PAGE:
A proposed Hutterite intensive livestock operation (ILO) in the RM of Keys north of Canora near Crystal Lake is again raising concerns from the area’s population.

Many residents are still worried about the potential environmental impact of the chosen site. But their issue isn’t with the farm itself, but where it could be built: on top of an aquifer.

“We’re just opposed to where they have chosen to put it,” said Wilson Olive, a resident of both Crystal Lake and the RM of Keys.

“We’re not against them building in the RM, we’re just concerned of the location,” said Vivian Morgan, another concerned resident.

The concerned citizens group has now submitted their list of issues with the plan for the ILO to the Saskatchewan Ministry of Agriculture, and also met with the provincial government in Regina last month.

“We’ve submitted over seven hundred signatures of people that are concerned living in the broad area that draw their water from the Fulton and the Empress Lake Aquifers,” Olive said.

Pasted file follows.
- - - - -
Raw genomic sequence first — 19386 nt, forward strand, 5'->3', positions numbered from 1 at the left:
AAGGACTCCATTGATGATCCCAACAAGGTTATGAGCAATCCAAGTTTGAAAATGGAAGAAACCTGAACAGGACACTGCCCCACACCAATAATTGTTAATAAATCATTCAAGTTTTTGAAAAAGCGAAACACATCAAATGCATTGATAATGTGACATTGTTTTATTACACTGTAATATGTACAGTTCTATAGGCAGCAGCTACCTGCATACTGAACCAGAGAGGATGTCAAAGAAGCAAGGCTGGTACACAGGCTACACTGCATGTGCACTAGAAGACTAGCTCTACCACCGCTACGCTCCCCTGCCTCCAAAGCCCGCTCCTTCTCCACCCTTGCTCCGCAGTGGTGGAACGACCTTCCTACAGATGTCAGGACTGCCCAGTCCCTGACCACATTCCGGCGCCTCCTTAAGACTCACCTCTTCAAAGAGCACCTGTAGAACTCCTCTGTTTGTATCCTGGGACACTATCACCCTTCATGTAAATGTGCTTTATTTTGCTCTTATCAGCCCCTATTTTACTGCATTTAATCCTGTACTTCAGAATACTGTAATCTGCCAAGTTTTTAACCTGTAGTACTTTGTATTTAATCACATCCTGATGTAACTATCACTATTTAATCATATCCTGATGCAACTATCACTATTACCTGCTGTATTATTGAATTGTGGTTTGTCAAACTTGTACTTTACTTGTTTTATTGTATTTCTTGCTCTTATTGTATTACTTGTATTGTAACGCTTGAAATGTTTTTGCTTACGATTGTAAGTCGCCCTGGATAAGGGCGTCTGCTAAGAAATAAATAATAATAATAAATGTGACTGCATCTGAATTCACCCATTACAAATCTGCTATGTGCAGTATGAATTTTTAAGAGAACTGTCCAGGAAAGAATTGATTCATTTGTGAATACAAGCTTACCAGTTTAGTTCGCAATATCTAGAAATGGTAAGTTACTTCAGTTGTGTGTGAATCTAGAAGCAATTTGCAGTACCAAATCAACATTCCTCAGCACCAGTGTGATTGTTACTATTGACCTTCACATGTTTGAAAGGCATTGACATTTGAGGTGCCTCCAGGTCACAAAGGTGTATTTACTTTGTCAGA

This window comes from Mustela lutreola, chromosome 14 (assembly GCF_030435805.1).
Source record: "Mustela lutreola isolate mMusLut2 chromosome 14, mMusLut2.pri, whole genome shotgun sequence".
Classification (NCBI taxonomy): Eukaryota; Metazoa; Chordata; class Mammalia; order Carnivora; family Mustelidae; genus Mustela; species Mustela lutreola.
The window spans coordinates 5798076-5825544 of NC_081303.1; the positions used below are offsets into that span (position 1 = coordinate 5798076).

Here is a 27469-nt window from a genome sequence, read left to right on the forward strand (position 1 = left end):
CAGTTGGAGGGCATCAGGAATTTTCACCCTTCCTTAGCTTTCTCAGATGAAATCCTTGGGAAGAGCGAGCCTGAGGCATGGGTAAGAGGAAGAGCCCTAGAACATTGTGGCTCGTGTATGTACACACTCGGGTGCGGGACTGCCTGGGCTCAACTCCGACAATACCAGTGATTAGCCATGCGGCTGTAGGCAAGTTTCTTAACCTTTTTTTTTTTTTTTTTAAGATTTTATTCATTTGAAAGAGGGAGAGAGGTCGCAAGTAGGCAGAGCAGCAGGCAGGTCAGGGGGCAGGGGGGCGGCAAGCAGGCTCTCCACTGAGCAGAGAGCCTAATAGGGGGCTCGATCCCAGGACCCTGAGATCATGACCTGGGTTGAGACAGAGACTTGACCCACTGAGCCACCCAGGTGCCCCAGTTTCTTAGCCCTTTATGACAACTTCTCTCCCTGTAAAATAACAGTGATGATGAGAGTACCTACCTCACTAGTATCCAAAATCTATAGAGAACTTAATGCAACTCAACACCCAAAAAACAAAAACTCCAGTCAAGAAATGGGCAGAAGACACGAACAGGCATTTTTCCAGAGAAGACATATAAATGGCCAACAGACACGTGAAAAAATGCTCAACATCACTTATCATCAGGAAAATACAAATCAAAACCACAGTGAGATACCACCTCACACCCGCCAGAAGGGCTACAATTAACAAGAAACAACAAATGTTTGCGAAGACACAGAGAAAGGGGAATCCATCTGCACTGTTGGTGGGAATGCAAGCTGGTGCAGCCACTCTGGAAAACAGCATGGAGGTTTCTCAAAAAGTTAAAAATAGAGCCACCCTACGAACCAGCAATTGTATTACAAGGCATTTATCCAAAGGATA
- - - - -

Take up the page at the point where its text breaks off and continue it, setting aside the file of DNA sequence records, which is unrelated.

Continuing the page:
The provincial government regulates ILOs, and there are rules for how many livestock can be kept in a facility based on square footage. Developers must also have approved plans for the storage of manure, nutrient management, and mortalities so water resources aren’t at risk of contamination. The Crystal Lake Hutterite Colony, the Hutterite brethren behind the project, say they’ve been following the guidelines closely.

“They do everything according to the book,” said George Hofer of the Crystal Lake Colony. “It bodes no favours to nobody, and I don’t want it any other way.”

The Hutterites also want to make the site their new colony in the area, as the site offers a number of economic benefits such as being close to a highway and having nearby connections for power and gas.

“All that this is for is to have different employment besides farming, which I think is a very good thing to have for your older people,” Hofer said.

Residents agree the site has economic perks, but want further study of any potential environment impacts.

Both parties are now waiting to see if the project moves ahead as planned, or if a regulatory body will intervene.